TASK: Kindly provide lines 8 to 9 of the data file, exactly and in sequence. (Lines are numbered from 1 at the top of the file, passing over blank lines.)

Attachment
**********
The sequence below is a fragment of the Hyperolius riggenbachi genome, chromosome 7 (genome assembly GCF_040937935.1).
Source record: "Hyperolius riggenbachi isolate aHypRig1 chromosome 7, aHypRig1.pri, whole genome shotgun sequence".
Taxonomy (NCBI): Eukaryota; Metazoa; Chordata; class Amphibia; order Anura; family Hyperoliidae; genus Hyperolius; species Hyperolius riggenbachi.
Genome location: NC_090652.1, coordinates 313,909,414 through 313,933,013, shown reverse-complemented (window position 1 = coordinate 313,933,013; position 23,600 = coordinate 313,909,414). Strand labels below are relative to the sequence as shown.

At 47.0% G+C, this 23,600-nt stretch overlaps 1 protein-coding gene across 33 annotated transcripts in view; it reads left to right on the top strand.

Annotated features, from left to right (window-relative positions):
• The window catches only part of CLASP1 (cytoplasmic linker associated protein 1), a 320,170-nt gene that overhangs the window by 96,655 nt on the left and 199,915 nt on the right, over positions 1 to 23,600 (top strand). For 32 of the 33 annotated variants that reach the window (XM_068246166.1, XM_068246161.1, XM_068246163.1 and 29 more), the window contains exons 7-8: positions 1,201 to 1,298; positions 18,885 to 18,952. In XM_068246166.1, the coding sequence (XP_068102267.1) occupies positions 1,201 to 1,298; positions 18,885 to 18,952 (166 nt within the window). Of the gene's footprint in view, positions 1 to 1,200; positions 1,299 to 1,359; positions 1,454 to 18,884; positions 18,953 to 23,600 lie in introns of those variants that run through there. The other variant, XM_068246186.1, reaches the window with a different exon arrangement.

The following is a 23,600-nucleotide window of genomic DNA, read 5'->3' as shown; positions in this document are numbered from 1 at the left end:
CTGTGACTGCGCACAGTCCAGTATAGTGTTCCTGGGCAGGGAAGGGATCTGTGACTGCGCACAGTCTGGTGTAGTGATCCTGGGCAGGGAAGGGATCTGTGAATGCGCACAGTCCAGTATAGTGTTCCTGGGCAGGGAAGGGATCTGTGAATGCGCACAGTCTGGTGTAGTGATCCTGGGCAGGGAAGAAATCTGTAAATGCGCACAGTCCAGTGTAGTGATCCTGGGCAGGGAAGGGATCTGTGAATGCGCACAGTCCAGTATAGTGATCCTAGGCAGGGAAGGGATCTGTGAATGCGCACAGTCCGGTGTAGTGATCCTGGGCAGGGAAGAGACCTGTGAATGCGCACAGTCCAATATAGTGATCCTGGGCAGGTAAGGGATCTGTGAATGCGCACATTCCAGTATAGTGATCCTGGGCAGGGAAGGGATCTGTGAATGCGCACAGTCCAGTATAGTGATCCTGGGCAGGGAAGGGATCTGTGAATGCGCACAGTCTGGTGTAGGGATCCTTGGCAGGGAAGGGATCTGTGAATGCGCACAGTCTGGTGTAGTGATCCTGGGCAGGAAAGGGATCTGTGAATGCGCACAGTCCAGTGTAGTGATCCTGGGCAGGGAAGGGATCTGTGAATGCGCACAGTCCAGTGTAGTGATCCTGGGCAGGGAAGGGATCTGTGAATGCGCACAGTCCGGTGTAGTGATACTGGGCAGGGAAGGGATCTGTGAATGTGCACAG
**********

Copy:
The following is a 23,600-nucleotide window of genomic DNA, read 5'->3' as shown; positions in this document are numbered from 1 at the left end:
CTGTGACTGCGCACAGTCCAGTATAGTGTTCCTGGGCAGGGAAGGGATCTGTGACTGCGCACAGTCTGGTGTAGTGATCCTGGGCAGGGAAGGGATCTGTGAATGCGCACAGTCCAGTATAGTGTTCCTGGGCAGGGAAGGGATCTGTGAATGCGCACAGTCTGGTGTAGTGATCCTGGGCAGGGAAGAAATCTGTAAATGCGCACAGTCCAGTGTAGTGATCCTGGGCAGGGAAGGGATCTGTGAATGCGCACAGTCCAGTATAGTGATCCTAGGCAGGGAAGGGATCTGTGAATGCGCACAGTCCGGTGTAGTGATCCTGGGCAGGGAAGAGACCTGTGAATGCGCACAGTCCAATATAGTGATCCTGGGCAGGTAAGGGATCTGTGAATGCGCACATTCCAGTATAGTGATCCTGGGCAGGGAAGGGATCTGTGAATGCGCACAGTCCAGTATAGTGATCCTGGGCAGGGAAGGGATCTGTGAATGCGCACAGTCTGGTGTAGGGATCCTTGGCAGGGAAGGGATCTGTGAATGCGCACAGTCTGGTGTAGTGATCCTGGGCAGGAAAGGGATCTGTGAATGCGCACAGTCCAGTGTAGTGATCCTGGGCAGGGAAGGGATCTGTGAATGCGCACAGTCCAGTGTAGTGATCCTGGGCAGGGAAGGGATCTGTGAATGCGCACAGTCCGGTGTAGTGATACTGGGCAGGGAAGGGATCTGTGAATGTGCACAG